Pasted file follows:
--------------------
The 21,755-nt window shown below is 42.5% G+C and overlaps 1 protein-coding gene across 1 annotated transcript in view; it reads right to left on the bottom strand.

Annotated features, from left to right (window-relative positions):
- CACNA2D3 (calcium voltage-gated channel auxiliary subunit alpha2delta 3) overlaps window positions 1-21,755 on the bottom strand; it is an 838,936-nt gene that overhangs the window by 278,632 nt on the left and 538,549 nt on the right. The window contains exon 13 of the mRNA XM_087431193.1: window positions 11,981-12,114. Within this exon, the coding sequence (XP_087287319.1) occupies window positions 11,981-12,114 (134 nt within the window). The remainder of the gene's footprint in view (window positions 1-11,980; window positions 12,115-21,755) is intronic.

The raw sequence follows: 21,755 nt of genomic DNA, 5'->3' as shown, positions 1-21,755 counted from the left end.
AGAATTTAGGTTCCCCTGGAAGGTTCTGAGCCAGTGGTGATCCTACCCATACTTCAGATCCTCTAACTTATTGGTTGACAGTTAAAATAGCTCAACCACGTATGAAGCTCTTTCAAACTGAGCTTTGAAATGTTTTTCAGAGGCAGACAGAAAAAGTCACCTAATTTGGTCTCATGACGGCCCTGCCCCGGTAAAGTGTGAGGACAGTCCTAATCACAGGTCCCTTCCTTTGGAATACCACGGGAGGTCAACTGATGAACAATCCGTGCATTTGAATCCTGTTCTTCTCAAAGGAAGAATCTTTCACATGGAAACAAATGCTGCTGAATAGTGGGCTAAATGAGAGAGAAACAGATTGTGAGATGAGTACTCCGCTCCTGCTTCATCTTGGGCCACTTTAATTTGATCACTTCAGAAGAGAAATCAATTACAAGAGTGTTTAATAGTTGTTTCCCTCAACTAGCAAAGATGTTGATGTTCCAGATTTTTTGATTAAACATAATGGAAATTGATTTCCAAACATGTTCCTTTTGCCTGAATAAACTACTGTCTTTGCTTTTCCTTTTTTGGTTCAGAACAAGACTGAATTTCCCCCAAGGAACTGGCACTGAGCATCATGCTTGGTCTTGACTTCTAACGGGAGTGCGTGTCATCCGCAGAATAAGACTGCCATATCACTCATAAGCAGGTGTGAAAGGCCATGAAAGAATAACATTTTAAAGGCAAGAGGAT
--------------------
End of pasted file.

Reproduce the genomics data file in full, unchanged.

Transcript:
The 21,755-nt window shown below is 42.5% G+C and overlaps 1 protein-coding gene across 1 annotated transcript in view; it reads right to left on the bottom strand.

Annotated features, from left to right (window-relative positions):
- CACNA2D3 (calcium voltage-gated channel auxiliary subunit alpha2delta 3) overlaps window positions 1-21,755 on the bottom strand; it is an 838,936-nt gene that overhangs the window by 278,632 nt on the left and 538,549 nt on the right. The window contains exon 13 of the mRNA XM_087431193.1: window positions 11,981-12,114. Within this exon, the coding sequence (XP_087287319.1) occupies window positions 11,981-12,114 (134 nt within the window). The remainder of the gene's footprint in view (window positions 1-11,980; window positions 12,115-21,755) is intronic.

The raw sequence follows: 21,755 nt of genomic DNA, 5'->3' as shown, positions 1-21,755 counted from the left end.
AGAATTTAGGTTCCCCTGGAAGGTTCTGAGCCAGTGGTGATCCTACCCATACTTCAGATCCTCTAACTTATTGGTTGACAGTTAAAATAGCTCAACCACGTATGAAGCTCTTTCAAACTGAGCTTTGAAATGTTTTTCAGAGGCAGACAGAAAAAGTCACCTAATTTGGTCTCATGACGGCCCTGCCCCGGTAAAGTGTGAGGACAGTCCTAATCACAGGTCCCTTCCTTTGGAATACCACGGGAGGTCAACTGATGAACAATCCGTGCATTTGAATCCTGTTCTTCTCAAAGGAAGAATCTTTCACATGGAAACAAATGCTGCTGAATAGTGGGCTAAATGAGAGAGAAACAGATTGTGAGATGAGTACTCCGCTCCTGCTTCATCTTGGGCCACTTTAATTTGATCACTTCAGAAGAGAAATCAATTACAAGAGTGTTTAATAGTTGTTTCCCTCAACTAGCAAAGATGTTGATGTTCCAGATTTTTTGATTAAACATAATGGAAATTGATTTCCAAACATGTTCCTTTTGCCTGAATAAACTACTGTCTTTGCTTTTCCTTTTTTGGTTCAGAACAAGACTGAATTTCCCCCAAGGAACTGGCACTGAGCATCATGCTTGGTCTTGACTTCTAACGGGAGTGCGTGTCATCCGCAGAATAAGACTGCCATATCACTCATAAGCAGGTGTGAAAGGCCATGAAAGAATAACATTTTAAAGGCAAGAGGAT